You alone, can see the other side of life,
You alone, know the purpose
of our heartache and strife.
ODE TO THE MAILMAN
by Grace Christine
You keep the mail flowing between
my daughter’s house and mine,
It’s worth the price, for this way we find
That loves keeps alive with each letter
So tell me, sir, what could be better?
Through snow, rain, sleet,
or hot humid day,
We know our thoughts are on their way.
You guard our hearts,
sealed in white paper
And we trust your devotion,
what could be safer?
I just wish I could squeeze me
I know I’d be safe
throughout the long ride.
And when she opened
my extra-large letter
I would pop out and hug her…
that would be better!
Love ya dear, Mom
Are you crazy? Not yet? Well, you can always try motherhood! It worked for me. Okay, so most women love babies. Women are attracted to babies due to a very basic, maternal instinct. Reason and logic are only slightly involved in this picture. The longing to have a baby is so strong in most women that those who can’t conceive are devastated. Babies are so precious, all soft and cuddly, and they’re even more adorable when they start to smile and coo.
Additionally, there’s no sweeter fragrance than the aroma a baby sends forth, fresh from his bath, swaddled in a Downy soft blanket. Combine that with the essence of Johnson’s baby powder and rare would be the woman whose hormones could resist the “maternal urge.” You visit your friend and her new baby one afternoon. When your husband comes through the door that evening you say, “Oh honey, I want to have a baby!”
Well, I’m here to set the story straight and reveal some well-kept secrets about motherhood. I’ll tell you secrets that will expose the reality behind the charming, family portraits from Wal-Mart, those costly, cheap pictures we love to hang on our living room walls. The things that women who are already caught never tell to the women who are still free. Misery loves company and we can’t bear to see the smug expression on your faces as you say, “My kids are going to be different.”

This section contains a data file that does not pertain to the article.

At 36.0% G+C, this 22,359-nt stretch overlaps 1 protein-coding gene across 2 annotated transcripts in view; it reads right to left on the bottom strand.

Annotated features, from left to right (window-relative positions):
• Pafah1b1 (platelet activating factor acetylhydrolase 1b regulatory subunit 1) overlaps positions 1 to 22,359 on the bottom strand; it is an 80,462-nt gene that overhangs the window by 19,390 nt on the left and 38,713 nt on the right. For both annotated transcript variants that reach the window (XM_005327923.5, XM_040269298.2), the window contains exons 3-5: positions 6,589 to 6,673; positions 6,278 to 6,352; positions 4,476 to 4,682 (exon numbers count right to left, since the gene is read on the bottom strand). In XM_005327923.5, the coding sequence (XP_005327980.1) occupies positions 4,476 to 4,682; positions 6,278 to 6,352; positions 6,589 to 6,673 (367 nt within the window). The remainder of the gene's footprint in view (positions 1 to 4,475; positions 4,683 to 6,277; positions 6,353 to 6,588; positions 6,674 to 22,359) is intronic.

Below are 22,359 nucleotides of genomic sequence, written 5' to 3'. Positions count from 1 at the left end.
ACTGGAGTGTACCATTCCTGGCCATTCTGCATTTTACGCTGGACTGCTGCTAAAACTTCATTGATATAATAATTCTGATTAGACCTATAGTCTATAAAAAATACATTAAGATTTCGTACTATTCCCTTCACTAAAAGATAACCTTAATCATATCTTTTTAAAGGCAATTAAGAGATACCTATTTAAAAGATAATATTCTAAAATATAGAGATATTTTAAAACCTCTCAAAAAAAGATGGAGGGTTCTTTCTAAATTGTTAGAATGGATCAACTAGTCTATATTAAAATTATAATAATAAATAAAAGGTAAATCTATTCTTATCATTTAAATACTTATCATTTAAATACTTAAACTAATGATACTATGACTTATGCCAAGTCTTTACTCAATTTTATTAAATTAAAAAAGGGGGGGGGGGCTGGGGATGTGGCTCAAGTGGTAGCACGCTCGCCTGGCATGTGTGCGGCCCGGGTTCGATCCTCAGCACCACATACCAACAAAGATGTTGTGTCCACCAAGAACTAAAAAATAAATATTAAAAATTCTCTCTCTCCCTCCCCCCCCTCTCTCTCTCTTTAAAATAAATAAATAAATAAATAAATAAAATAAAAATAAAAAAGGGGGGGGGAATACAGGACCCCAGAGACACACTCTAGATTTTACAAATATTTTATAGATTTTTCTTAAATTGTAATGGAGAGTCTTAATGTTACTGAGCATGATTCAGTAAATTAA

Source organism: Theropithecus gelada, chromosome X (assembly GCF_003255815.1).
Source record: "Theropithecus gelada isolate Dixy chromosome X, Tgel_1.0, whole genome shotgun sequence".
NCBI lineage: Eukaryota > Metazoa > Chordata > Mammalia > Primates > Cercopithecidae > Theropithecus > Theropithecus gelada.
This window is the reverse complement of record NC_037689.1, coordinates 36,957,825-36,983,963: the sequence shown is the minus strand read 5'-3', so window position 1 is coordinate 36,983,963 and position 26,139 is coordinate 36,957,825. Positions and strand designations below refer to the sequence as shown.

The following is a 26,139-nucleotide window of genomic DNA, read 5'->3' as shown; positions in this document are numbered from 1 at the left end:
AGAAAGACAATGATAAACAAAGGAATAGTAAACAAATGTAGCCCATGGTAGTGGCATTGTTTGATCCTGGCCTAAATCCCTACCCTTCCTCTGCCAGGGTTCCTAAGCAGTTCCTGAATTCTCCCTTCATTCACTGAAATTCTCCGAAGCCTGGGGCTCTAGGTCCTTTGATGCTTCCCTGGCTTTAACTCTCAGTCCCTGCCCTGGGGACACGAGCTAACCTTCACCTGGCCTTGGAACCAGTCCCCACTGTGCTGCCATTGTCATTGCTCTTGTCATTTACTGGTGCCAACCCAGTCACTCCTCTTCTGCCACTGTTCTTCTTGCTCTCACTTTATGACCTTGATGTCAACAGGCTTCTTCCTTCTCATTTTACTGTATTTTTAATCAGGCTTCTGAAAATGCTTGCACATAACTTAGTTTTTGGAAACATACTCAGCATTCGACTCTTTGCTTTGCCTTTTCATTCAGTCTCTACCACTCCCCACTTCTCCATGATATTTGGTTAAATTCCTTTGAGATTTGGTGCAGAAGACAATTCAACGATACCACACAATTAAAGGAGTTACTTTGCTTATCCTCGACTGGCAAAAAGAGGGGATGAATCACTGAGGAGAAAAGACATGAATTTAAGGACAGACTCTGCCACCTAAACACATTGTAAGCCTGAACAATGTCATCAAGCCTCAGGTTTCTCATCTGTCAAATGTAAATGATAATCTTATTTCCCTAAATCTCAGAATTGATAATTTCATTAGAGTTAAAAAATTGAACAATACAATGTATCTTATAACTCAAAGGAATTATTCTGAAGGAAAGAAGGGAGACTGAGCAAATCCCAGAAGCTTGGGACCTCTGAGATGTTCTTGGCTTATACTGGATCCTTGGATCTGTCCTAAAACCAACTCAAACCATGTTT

Let’s start with the pregnancy. One night, you and the man of your dreams make wild, passionate love and as a result you become pregnant. (Sometimes, this occurs even when you’re using three different types of birth control. What a miracle!)
Pregnancy. An awkward word, don’t you think? Rightly so, because in about eight months you will be as awkward as your worst nightmare. By the ninth month, you can’t sleep more than twenty minutes without waking up to go to the bathroom. You’ll forget what your feet looked like. Shaving your legs will be a fond memory. You’ll be praying for labor pains and once they start, you’ll be praying for the strength to get out of those stirrups and kill the man who did this to you. As you begin to scream swears in the labor room (swears your husband has never even heard before) little does he realize, you are saving the superlative curses. They will come out of your mouth, unbidden, in the delivery room.